As I was prepping for our fifth annual Christmas party; with an expected 35 guests, I found myself thinking about the little tricks I have learned that help me to relax and enjoy myself for the evening. I thought it would be fun to share them with you.
Here are my top 10 tips for hosting a successful holiday party:
1. Plan your menu – A little pre-planning can go a long way. Write out your menu a couple of weeks in advance and think about how the food all fits together. Do many of the dishes require the oven? Maybe you need to rethink that; slow cookers and barbecues are great options to keep the oven line up down. Also, consider making half of your menu cold. Many cold options are easy to pre-make in the fridge and are still really delicious.
2. Vary your options – In our gluten free, dairy free, vegetarian, vegan world it can be tough to plan appetizers for a large group. Not to mention other specific allergies, pregnancies and whatever else may cause you to make special considerations for your guests. Make it easy on yourself without having to go totally out of your way for dietary needs. Look over your menu and identify at least one dish that covers each of the dietary restrictions you have. Many guests don’t expect you to make any exceptions – and you don’t have to – but I’ve always found that it is acknowledged and appreciated.
3. Start fresh – clean kitchen towels, an empty dishwasher, nothing in your recycle bins or garbage – make your house ready to, well, get messy again! You don’t want to be taking out the garbage or figuring out where to put bottles in the middle of the evening. Think about each detail and make it easy for your guests to keep the place clean.
4. Check your supplies – it may sound obvious but if you’re having a lot of people over you need to make sure you have enough of everything from cutlery, glasses and plates to toilet paper! I always ensure I have a few backup hand towels to replace the ones in the bathroom when they get damp too – your guests will appreciate being able to properly dry their hands. If you have to buy plastic cups and cutlery, be environmentally friendly, instead of throwing it all out after one use, put out a bin of soapy water to collect them then wash and re-use or recycle.
5. Get Organized – I make menu cards in advance and place each in the dish in which I am planning to serve in. That way I can make a call to a friend if I realize I don’t have the right amount of serving dishes and am not left having to improvise. The same applies to the menu; what elements can you prep in advance? What needs last minute preparation? Do you have an order in which you are planning to serve things? Are some guests arriving late? Considering all these things can help you have a more relaxing time as host of your event.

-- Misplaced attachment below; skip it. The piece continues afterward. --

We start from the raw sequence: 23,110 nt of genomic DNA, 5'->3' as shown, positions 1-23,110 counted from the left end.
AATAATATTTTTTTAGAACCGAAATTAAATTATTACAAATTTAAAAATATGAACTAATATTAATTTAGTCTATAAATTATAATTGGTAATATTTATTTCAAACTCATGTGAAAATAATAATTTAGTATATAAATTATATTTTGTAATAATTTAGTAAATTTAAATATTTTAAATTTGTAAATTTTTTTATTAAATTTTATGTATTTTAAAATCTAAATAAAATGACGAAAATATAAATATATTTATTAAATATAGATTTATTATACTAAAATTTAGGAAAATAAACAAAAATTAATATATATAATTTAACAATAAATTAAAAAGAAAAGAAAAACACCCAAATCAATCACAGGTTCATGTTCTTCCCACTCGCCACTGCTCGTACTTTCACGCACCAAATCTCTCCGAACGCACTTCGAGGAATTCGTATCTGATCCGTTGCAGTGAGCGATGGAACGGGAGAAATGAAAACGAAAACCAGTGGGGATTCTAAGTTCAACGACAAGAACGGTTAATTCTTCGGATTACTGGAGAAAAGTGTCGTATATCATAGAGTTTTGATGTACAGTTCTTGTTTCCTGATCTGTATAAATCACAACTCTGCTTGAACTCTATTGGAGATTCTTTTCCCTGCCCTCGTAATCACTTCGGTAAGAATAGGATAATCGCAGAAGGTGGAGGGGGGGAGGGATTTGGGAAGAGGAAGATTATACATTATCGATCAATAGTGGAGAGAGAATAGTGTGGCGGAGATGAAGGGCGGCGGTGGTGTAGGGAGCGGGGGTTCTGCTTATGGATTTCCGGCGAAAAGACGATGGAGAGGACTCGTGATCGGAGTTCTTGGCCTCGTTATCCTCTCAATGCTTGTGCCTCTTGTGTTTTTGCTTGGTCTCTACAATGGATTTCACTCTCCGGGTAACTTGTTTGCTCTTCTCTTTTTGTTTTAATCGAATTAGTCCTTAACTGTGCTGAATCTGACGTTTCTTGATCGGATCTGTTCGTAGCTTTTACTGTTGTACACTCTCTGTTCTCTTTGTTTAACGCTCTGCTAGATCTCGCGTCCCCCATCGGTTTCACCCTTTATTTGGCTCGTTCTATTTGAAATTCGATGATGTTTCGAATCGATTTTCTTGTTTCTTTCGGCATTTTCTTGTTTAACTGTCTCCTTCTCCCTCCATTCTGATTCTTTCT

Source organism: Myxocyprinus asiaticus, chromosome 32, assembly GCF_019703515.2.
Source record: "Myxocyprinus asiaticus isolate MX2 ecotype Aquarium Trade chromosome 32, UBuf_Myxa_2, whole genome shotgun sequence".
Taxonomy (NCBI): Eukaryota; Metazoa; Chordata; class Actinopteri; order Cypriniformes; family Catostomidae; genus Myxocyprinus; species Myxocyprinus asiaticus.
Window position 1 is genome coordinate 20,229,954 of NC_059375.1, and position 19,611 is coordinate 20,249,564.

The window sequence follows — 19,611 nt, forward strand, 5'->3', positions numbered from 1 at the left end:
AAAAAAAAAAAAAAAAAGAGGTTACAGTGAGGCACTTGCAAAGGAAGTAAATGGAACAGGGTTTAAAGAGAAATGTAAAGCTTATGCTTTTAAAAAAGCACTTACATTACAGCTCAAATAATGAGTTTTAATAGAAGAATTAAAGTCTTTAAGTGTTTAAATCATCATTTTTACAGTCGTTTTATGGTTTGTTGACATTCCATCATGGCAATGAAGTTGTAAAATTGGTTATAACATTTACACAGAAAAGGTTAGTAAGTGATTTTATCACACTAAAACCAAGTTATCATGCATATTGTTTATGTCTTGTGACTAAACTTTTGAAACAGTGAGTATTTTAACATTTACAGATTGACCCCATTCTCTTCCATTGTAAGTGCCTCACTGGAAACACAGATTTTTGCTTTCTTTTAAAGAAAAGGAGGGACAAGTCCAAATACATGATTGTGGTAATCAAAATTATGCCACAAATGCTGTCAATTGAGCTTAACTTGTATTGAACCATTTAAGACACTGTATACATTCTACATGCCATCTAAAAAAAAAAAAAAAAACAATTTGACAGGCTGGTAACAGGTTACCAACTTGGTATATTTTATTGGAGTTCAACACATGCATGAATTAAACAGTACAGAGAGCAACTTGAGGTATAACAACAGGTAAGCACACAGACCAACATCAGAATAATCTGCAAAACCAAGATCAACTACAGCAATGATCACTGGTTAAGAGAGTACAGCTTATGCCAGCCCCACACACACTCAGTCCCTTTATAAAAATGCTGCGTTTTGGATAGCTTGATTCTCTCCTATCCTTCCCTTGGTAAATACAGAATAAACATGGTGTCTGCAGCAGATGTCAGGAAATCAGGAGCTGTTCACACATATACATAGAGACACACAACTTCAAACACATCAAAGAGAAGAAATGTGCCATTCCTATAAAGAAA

6. Prep your ingredients – This is the most important part of stress-free catering. I love being able to pop in tray after tray of already made and laid out appetizers into the oven without skipping a beat. If you don’t have enough trays to do this, have someone lend you extra – trust me it makes hosting a breeze. I also chop, shred portion or cook anything I can in advance, up to a day before and have it ready to assemble in the hours before my guests arrive.
7. Consider the flow – People naturally gravitate to the kitchen; a phenomenon I do not fully understand. It never fails, though, and while I enjoy the company, especially the helpful kind, it can be disruptive and stressful to have people leaning on your counter as you try to prepare. Place food and drink away from the kitchen as much as possible to encourage people to mingle around somewhere other than the oven!
8. Don’t be proud – There’s nothing wrong with asking for help, or accepting it when offered. Nobody expects you to do everything. In fact, sometimes it can be way more fun to have a big prep day with friends!
9. Ensure safe rides home – Make sure everyone knows where the nearest transit is if they’ve had a little too much egg nog. Especially during the holiday season, do what you can to suggest a cab, check who the designated drivers are and ensure all your guests arrive home safely. Speaking of designated drivers, have some nice non-alcoholic beverage options for them.
10. Put your feet up – There comes a point in every evening I host when I realize that there is nothing more I can do when my house is full of guests. Though I try to keep things tidy, I would much rather spend time with my friends than scurry around clearing tables. Once my dishwasher is full and doing its first run and I’ve finished cooking – I’m out (and I think I deserve a cookie!)